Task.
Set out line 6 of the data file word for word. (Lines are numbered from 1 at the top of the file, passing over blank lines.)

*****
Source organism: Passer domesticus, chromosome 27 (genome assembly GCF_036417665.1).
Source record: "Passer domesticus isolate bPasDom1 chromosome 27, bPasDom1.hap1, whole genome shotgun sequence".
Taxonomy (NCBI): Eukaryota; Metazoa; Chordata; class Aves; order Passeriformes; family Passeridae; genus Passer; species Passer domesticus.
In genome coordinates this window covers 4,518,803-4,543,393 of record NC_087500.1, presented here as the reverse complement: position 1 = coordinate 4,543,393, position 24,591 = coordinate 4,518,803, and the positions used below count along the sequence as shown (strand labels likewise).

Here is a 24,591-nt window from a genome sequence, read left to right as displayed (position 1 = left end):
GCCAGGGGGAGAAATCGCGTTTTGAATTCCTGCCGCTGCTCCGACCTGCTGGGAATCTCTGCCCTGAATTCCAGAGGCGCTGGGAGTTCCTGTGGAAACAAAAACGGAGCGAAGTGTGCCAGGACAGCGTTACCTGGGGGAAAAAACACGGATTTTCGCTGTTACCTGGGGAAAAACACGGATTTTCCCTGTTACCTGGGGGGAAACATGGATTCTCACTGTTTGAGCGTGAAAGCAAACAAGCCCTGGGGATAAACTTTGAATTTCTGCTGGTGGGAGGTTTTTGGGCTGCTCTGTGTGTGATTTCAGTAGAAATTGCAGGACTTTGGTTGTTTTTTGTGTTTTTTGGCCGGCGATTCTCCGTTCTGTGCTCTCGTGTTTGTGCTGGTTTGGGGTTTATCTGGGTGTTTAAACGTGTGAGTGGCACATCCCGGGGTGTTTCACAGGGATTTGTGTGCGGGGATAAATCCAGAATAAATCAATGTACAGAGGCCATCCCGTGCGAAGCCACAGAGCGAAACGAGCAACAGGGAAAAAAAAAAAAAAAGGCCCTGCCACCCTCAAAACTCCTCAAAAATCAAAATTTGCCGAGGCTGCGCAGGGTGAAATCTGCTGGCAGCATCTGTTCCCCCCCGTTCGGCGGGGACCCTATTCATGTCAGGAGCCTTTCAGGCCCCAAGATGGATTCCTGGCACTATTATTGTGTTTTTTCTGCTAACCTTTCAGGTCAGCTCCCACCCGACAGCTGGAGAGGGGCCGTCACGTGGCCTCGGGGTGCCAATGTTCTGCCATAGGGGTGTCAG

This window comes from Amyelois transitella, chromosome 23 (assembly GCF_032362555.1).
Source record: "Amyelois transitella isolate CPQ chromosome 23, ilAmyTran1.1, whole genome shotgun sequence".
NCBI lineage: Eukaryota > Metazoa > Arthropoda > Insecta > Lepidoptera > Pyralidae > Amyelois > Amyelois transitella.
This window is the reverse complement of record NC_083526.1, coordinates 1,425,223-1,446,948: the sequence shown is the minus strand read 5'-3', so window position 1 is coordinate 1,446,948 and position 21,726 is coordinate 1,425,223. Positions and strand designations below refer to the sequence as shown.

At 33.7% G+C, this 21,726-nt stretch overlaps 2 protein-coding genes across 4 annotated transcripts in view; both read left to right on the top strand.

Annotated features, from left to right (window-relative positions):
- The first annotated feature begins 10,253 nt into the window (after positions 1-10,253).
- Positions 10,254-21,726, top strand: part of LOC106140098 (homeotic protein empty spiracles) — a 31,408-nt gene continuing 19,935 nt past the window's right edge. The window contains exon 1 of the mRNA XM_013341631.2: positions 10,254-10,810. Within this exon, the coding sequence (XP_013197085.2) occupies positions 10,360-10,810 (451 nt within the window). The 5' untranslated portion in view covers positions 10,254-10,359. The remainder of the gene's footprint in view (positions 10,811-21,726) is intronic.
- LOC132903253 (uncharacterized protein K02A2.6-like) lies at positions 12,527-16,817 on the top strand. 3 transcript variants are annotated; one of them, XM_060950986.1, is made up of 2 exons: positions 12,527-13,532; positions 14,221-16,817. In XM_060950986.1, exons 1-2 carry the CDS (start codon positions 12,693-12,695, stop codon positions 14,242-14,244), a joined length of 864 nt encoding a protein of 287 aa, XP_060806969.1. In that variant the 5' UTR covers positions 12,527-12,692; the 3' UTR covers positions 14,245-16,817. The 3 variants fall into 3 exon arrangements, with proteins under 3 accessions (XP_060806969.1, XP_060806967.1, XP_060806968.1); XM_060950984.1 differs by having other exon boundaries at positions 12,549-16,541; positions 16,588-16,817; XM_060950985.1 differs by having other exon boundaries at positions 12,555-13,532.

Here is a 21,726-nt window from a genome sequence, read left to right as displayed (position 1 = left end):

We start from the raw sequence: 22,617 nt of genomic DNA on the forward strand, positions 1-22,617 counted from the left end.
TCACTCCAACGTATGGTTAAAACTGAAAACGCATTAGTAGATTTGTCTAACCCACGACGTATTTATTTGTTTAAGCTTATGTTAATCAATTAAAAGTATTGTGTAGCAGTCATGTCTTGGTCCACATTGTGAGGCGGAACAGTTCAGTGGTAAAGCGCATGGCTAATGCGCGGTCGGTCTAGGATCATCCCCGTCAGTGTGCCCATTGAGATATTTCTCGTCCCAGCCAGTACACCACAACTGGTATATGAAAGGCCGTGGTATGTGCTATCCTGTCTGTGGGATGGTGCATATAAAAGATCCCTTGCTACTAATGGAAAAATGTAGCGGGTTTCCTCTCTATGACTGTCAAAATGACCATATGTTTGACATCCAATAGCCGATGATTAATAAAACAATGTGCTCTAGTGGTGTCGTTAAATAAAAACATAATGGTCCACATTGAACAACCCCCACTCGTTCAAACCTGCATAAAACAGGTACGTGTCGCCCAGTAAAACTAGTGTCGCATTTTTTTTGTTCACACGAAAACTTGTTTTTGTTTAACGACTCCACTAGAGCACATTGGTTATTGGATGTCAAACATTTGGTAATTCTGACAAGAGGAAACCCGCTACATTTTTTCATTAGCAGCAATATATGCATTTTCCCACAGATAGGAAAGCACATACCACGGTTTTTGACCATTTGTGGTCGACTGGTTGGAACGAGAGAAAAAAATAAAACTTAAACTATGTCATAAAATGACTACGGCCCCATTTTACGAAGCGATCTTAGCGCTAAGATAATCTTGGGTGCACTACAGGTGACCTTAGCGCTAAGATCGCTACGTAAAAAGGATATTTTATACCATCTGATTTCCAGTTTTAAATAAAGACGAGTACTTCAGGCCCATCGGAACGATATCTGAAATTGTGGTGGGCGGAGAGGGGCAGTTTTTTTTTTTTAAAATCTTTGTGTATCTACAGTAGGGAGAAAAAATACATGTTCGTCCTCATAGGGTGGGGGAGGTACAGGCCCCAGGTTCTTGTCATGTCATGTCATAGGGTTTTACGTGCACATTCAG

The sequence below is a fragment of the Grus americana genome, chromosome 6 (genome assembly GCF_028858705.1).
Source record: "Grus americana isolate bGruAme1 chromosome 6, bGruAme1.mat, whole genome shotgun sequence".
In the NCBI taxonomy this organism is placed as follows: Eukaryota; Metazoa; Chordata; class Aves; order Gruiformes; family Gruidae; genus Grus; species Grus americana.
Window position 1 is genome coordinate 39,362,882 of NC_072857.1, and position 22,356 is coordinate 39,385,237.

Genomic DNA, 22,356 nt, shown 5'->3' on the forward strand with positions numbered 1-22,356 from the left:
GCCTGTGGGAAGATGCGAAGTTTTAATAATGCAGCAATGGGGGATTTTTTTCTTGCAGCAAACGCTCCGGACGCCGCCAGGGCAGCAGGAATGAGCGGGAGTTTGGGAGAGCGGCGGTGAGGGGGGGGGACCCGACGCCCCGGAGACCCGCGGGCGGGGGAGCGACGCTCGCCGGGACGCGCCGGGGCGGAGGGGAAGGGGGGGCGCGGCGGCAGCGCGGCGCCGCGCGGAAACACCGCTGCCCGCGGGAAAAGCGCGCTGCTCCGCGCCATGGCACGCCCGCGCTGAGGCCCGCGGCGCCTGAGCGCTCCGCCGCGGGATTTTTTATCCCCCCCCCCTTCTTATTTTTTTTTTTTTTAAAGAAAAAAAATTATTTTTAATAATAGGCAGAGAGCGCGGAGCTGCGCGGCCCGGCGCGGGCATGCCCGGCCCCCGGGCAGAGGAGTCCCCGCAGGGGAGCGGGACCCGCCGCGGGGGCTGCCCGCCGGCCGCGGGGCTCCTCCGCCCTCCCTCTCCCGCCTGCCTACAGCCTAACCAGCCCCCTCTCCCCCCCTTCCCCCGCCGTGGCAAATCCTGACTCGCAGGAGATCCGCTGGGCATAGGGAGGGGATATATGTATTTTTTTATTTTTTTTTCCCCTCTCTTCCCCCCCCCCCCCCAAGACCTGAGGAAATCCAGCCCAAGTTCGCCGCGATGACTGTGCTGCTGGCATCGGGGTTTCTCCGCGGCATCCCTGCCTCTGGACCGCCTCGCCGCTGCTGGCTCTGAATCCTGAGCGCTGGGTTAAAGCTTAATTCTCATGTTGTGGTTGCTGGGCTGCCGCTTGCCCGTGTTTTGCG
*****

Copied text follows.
GCCAGGGGGAGAAATCGCGTTTTGAATTCCTGCCGCTGCTCCGACCTGCTGGGAATCTCTGCCCTGAATTCCAGAGGCGCTGGGAGTTCCTGTGGAAACAAAAACGGAGCGAAGTGTGCCAGGACAGCGTTACCTGGGGGAAAAAACACGGATTTTCGCTGTTACCTGGGGAAAAACACGGATTTTCCCTGTTACCTGGGGGGAAACATGGATTCTCACTGTTTGAGCGTGAAAGCAAACAAGCCCTGGGGATAAACTTTGAATTTCTGCTGGTGGGAGGTTTTTGGGCTGCTCTGTGTGTGATTTCAGTAGAAATTGCAGGACTTTGGTTGTTTTTTGTGTTTTTTGGCCGGCGATTCTCCGTTCTGTGCTCTCGTGTTTGTGCTGGTTTGGGGTTTATCTGGGTGTTTAAACGTGTGAGTGGCACATCCCGGGGTGTTTCACAGGGATTTGTGTGCGGGGATAAATCCAGAATAAATCAATGTACAGAGGCCATCCCGTGCGAAGCCACAGAGCGAAACGAGCAACAGGGAAAAAAAAAAAAAAAGGCCCTGCCACCCTCAAAACTCCTCAAAAATCAAAATTTGCCGAGGCTGCGCAGGGTGAAATCTGCTGGCAGCATCTGTTCCCCCCCGTTCGGCGGGGACCCTATTCATGTCAGGAGCCTTTCAGGCCCCAAGATGGATTCCTGGCACTATTATTGTGTTTTTTCTGCTAACCTTTCAGGTCAGCTCCCACCCGACAGCTGGAGAGGGGCCGTCACGTGGCCTCGGGGTGCCAATGTTCTGCCATAGGGGTGTCAG